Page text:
The modal operator $\square$ refers to necessity; its dual, $\lozenge$, refers to possibility. (A sentence is necessarily true iff it isn't possible for it to be false, and vice versa.) $P(\varphi)$ means that $\varphi$ is a positive (in the sense of "good") property; I'll just transcribe it as "$\varphi$ is good". I'll write out the argument colloquially, with the loss of precision that implies. In particular, the words "possible" and "necessary" are vague, and you need to understand modal logic somewhat to follow their precise usage in this argument.
- Axiom $1$: If $\varphi$ is good, and $\varphi$ forces $\psi$ (that is, it's necessarily true that anything with property $\varphi$ has property $\psi$), then $\psi$ is also good.
- Axiom $2$: For every property $\varphi$, exactly one of $\varphi$ and $\neg\varphi$ is good. (If $\neg\varphi$ is good, we may as well say that $\varphi$ is bad.)
- Theorem $1$ (Good Things Happen): If $\varphi$ is good, then it's possible that something exists with property $\varphi$.
Proof of Theorem $1$: Suppose $\varphi$ were good, but necessarily nothing had property $\varphi$. Then property $\varphi$ would, vacuously, force every other property; in particular $\varphi$ would force $\neg\varphi$. By Axiom $1$, this would mean that $\neg\varphi$ was also good; but this would then contradict Axiom $2$.
- Definition $1$: We call a thing godlike when it has every good property.
- Axiom $3$: Being godlike is good.
- Theorem $2$ (No Atheism): It's possible that something godlike exists.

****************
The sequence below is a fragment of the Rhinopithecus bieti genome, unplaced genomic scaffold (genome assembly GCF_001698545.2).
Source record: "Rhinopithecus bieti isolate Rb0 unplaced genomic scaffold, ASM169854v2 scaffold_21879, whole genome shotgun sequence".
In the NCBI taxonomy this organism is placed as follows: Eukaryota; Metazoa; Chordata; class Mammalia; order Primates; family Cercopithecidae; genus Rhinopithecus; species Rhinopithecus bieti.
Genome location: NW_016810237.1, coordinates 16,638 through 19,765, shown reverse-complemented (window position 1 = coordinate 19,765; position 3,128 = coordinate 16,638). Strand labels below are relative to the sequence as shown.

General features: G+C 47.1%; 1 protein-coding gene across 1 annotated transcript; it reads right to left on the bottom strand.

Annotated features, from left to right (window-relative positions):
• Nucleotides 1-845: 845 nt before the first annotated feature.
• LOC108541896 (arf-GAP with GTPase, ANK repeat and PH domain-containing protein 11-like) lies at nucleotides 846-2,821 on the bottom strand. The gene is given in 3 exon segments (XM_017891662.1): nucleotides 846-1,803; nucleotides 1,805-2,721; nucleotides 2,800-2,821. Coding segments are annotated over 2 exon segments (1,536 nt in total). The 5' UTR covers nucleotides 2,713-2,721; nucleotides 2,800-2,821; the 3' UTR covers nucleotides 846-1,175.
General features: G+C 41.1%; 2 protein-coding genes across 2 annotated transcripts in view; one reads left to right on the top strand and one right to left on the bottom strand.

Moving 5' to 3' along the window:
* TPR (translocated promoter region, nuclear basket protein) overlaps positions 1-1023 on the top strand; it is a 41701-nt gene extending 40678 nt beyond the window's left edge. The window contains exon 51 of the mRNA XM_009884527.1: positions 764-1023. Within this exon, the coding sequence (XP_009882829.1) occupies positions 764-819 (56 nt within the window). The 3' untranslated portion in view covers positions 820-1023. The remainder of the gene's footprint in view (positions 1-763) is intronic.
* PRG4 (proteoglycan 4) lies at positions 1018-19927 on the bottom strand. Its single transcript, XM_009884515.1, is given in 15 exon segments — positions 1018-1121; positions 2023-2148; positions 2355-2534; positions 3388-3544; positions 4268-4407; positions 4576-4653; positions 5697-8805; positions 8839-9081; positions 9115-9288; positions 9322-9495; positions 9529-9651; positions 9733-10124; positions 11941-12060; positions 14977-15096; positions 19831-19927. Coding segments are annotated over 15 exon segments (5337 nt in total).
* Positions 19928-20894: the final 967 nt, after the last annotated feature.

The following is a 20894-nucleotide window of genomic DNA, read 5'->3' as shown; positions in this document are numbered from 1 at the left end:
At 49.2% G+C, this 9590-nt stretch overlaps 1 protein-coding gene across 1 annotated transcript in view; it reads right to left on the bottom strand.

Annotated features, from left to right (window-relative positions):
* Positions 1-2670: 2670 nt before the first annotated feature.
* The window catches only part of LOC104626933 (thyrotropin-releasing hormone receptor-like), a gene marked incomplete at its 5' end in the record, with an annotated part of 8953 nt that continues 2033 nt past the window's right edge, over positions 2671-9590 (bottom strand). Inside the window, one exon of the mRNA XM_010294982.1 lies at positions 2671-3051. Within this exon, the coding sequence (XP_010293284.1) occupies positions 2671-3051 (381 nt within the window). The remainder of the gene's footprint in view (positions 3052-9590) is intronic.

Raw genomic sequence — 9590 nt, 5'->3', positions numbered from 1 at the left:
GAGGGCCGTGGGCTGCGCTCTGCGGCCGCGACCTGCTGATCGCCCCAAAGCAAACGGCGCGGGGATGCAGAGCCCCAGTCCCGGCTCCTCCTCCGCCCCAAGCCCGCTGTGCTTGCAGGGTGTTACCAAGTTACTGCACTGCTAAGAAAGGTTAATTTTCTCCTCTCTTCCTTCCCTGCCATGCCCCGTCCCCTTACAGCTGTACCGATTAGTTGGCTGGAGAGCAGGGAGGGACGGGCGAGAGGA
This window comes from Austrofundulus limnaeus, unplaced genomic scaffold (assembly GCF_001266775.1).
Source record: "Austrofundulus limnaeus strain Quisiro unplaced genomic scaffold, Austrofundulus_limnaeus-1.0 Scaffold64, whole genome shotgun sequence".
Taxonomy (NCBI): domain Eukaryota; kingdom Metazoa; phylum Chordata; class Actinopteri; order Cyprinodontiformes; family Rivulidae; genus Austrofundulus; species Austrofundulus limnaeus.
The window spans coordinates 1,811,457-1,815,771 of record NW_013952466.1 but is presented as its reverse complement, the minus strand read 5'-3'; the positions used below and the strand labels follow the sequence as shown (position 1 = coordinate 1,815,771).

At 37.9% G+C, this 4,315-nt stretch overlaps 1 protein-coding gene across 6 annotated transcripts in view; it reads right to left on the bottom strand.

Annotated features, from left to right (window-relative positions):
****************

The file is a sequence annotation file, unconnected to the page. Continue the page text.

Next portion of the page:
Proof of Theorem $2$: This follows directly from Theorem $1$ applied to Axiom $3$.
- Definition $2$: We call property $\varphi$ the essence of a thing $x$ when (1) $x$ has property $\varphi$, and (2) property $\varphi$ forces every property of $x$.
- Axiom $4$: If $\varphi$ is good, then $\varphi$ is necessarily good.
- Theorem $3$ (God Has No Hair): If a thing is godlike, then being godlike is its essence.
Proof of Theorem $3$: First note that if $x$ is godlike, it has all good properties (by definition) and no bad properties (by Axiom $2$). So any property that a godlike thing has is good, and is therefore necessarily good (by Axiom $4$), and is therefore necessarily possessed by anything godlike.
- Definition $3$: We call a thing indispensable when something with its essence (if it has an essence) must exist.
- Axiom $5$: Being indispensable is good.
- Theorem $4$ (Yes, Virginia): Something godlike necessarily exists.
Proof of Theorem $4$: If something is godlike, it has every good property by definition. In particular, it's indispensable, since that's a good property (by Axiom $5$); so by definition something with its essence, which is just "being godlike" (by Theorem $3$), must exist. In other words, if something godlike exists, then it's necessary for something godlike to exist. But by Theorem $2$, it's possible that something godlike exists; so it's possible that it's necessary for something godlike to exist; and so it is, in fact, necessary for something godlike to exist. QED.